Oakland grocery workers are getting a substantial hazard pay raise starting immediately.
The City Council voted Tuesday to require large grocery stores to pay their employees an additional $5 per hour. The law will cover workers at popular stores like Cardenas Markets, Safeway/Albertsons, Save Mart, Target, Trader Joe’s, and Whole Foods. Small independent stores are exempt.
The pay raise is meant to compensate grocery store workers, among the state’s essential workforce, for the increased risks they have faced during the pandemic. According to a study published in the journal Occupational and Environmental Medicine, grocery workers are at higher risk of contracting COVID-19 because they work in enclosed settings around numerous strangers where it’s difficult to socially distance themselves.
Oakland’s ordinance will remain in effect until Alameda County drops to yellow tier status in the state’s “Blueprint for a Safer Economy” risk assessment system. To enter the yellow tier, the county must have less than one new COVID-19 case per day per 100,000 people. This is the lowest risk level in the state’s four-tier system, which includes an orange, red, and purple tier above yellow. Alameda County is currently in the purple tier, measuring more than seven new cases per day per 100,000 people.
The hazard pay law was co-authored by councilmembers Nikki Fortunato Bas and Noel Gallo.
“In certain places in Oakland, it has become an extreme emergency,” Gallo said during the meeting. “We have an opportunity to alleviate the emergency.”
In Gallo’s Fruitvale district there was a major COVID-19 outbreak at the Cardenas Market in May when a dozen workers tested positive for COVID, forcing a shutdown and deep cleaning.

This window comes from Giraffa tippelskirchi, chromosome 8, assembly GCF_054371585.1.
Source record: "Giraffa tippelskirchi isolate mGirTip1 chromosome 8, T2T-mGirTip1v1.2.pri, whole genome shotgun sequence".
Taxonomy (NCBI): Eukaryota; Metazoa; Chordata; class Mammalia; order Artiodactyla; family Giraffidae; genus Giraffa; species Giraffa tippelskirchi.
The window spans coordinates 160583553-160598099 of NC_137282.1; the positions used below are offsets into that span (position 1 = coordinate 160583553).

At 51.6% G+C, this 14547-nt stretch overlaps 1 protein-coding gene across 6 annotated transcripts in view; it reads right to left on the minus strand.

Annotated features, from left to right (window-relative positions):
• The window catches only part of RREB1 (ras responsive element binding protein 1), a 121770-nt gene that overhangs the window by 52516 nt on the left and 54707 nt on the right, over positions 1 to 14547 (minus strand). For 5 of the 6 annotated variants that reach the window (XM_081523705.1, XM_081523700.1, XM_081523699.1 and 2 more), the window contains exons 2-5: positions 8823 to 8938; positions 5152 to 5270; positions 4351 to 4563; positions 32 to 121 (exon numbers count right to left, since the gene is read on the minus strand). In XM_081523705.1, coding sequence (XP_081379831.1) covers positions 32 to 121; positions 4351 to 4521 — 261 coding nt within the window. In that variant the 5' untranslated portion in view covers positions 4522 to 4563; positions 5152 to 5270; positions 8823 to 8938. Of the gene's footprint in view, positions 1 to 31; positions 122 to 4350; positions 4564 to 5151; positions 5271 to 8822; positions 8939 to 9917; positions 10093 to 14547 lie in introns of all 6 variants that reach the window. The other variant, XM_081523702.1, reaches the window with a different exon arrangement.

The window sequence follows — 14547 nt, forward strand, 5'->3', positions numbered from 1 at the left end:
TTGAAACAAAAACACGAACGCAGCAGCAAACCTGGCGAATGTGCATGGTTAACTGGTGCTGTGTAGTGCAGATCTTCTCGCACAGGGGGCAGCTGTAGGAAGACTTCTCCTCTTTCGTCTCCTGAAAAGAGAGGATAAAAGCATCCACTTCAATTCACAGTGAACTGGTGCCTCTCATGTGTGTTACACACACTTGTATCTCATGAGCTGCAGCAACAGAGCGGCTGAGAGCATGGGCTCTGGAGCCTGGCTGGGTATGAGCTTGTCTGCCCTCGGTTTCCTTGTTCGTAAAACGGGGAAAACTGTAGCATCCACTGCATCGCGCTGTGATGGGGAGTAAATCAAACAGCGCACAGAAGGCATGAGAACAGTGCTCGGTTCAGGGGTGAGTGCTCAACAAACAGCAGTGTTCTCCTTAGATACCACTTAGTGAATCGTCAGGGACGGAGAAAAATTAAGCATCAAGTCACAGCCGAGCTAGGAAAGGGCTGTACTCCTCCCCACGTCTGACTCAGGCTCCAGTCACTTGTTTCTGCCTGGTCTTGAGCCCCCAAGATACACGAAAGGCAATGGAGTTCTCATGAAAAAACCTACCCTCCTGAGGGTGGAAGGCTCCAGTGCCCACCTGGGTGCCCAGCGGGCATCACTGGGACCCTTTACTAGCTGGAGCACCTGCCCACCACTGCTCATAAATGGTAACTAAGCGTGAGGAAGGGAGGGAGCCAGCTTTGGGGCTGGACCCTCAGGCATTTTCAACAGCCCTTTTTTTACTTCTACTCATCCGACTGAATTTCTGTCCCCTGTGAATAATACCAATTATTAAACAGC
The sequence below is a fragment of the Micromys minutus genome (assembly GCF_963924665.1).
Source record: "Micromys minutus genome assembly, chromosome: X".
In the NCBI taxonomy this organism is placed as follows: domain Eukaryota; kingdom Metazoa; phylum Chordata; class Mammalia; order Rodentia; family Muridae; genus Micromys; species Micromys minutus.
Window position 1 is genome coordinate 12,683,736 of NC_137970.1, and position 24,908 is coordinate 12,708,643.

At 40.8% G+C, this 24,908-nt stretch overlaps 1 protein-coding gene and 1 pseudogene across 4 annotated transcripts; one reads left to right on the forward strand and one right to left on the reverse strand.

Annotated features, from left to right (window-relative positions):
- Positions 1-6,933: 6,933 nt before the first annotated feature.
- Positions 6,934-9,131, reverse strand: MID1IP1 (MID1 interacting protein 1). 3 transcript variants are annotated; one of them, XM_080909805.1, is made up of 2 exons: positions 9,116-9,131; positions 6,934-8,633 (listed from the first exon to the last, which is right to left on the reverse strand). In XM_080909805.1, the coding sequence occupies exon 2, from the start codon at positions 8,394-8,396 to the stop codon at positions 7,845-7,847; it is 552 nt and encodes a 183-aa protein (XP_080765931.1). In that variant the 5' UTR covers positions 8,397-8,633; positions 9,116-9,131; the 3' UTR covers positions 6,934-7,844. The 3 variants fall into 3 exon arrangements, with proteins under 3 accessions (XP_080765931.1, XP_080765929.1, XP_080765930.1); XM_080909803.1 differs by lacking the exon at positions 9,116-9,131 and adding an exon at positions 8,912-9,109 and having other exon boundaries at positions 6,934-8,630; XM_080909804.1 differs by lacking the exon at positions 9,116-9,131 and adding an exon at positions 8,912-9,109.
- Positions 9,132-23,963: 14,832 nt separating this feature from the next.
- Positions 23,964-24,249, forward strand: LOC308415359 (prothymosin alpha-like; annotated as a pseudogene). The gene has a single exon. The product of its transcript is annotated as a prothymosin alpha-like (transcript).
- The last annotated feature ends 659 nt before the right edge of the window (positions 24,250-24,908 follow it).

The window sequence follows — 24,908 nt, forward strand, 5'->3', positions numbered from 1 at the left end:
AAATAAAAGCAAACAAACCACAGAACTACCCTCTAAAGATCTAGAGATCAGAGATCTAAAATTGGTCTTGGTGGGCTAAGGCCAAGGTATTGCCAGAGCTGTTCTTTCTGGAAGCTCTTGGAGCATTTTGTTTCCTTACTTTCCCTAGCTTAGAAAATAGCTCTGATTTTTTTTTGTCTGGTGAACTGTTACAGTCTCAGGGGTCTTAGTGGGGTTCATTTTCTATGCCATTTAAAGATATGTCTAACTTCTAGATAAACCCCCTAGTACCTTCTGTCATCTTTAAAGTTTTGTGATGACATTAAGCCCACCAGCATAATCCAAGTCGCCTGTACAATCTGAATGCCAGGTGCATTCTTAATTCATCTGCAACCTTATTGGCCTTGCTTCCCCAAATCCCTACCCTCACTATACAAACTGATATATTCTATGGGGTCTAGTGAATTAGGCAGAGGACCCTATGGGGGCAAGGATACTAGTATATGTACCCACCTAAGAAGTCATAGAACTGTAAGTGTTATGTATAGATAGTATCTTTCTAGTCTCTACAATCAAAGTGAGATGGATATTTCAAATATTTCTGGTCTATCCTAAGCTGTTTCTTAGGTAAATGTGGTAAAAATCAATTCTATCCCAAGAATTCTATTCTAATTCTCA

San Francisco and Long Beach have already passed similar ordinances for grocery workers. Berkeley and Los Angeles are considering hazard pay for grocery workers.
While most grocery workers have been paid their normal pre-pandemic wages since last March, large grocery companies such as Albertsons and Amazon, the parent company of Whole Foods, have reported windfall profits.
Some grocery stores have taken initiative to increase pay for their workers. In response to pressure from the public and unions, Trader Joe’s announced yesterday that they would provide a $4 increase for all of their employees nationwide.
City and unions will enforce the hazard pay rule
Concerns were raised by City Administrator Edward Reiskin regarding city staff’s capacity to implement and enforce the emergency pay ordinance. Reiskin recommended the council hold off on voting for the hazard pay Tuesday, citing the need to address unknown fiscal impacts it could have on the city and his concerns city staff won’t be able to enforce the law.
“We do not have the capacity to fully implement this as-is,” Reiskin said during yesterday’s council meeting. “I hear the strong support for it and we’ll do what we can with resources that we have available to support its implementation.”
Councilmember Bas said that of Oakland’s 2,000 grocery store workers who would be covered by this ordinance, about 1,200 are members of the United Food and Commercial Workers union, which has its own attorneys to make claims on workers’ behalf. “We really hope that with the attention this is getting, it will be a very collaborative environment among employers, employees, the city, and worker advocates to support our health and safety.”
Oakland Metro Chamber of Commerce CEO Barbara Leslie said that her group suggested technical recommendations to the City Council to “ensure the legislation, once passed, could be implemented effectively and with a balanced approach.”
“The Chamber continues to encourage the City Council to better coordinate with their professional and administrative staff to ensure they have a full view of staff’s ability to implement as well as both the intended and unintended impacts of this or any legislation,” said Leslie.
Ron Fong, president and CEO of the California Grocers Association, told the East Bay Times that laws like Oakland’s could have “unintended consequences” because it forces employers to give workers a “huge” pay increase.
But dozens of residents called into the meeting to express their support for the $5 increase.
“Almost all of my co-op’s food budget now goes into buying groceries,” resident Rachel Beck said during the public comment portion of the council meeting. “We’ve done our best to purchase food from stores that are doing right by their employees, so thank you for incentivizing all larger groceries to do the same.”